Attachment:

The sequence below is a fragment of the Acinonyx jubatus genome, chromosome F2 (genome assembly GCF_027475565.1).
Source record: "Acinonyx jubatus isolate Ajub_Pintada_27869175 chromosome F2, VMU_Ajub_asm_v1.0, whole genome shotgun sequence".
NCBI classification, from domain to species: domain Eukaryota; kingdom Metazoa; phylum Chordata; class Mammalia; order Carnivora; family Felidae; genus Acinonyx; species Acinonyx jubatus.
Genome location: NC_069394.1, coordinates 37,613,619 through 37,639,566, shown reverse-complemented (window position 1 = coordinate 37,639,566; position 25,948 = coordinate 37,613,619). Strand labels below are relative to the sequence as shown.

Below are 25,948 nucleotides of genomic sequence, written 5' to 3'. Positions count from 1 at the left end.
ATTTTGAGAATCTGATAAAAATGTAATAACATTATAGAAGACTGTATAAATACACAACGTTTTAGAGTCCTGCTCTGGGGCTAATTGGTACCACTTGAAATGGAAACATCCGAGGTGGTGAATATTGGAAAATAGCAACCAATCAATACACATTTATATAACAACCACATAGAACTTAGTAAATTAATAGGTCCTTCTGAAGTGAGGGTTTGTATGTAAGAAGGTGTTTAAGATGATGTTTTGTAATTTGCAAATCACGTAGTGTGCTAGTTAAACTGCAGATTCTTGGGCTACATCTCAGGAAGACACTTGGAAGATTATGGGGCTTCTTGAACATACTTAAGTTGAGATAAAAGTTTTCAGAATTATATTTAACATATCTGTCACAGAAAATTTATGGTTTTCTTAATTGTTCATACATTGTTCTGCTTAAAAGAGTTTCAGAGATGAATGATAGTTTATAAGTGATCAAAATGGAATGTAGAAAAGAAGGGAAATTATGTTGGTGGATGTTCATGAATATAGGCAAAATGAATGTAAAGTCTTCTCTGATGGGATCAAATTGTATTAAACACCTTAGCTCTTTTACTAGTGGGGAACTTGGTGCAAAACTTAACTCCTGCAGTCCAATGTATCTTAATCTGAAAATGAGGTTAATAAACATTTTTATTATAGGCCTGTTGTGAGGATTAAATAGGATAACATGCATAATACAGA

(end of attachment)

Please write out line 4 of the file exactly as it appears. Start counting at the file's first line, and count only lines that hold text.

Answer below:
Genome location: NC_069394.1, coordinates 37,613,619 through 37,639,566, shown reverse-complemented (window position 1 = coordinate 37,639,566; position 25,948 = coordinate 37,613,619). Strand labels below are relative to the sequence as shown.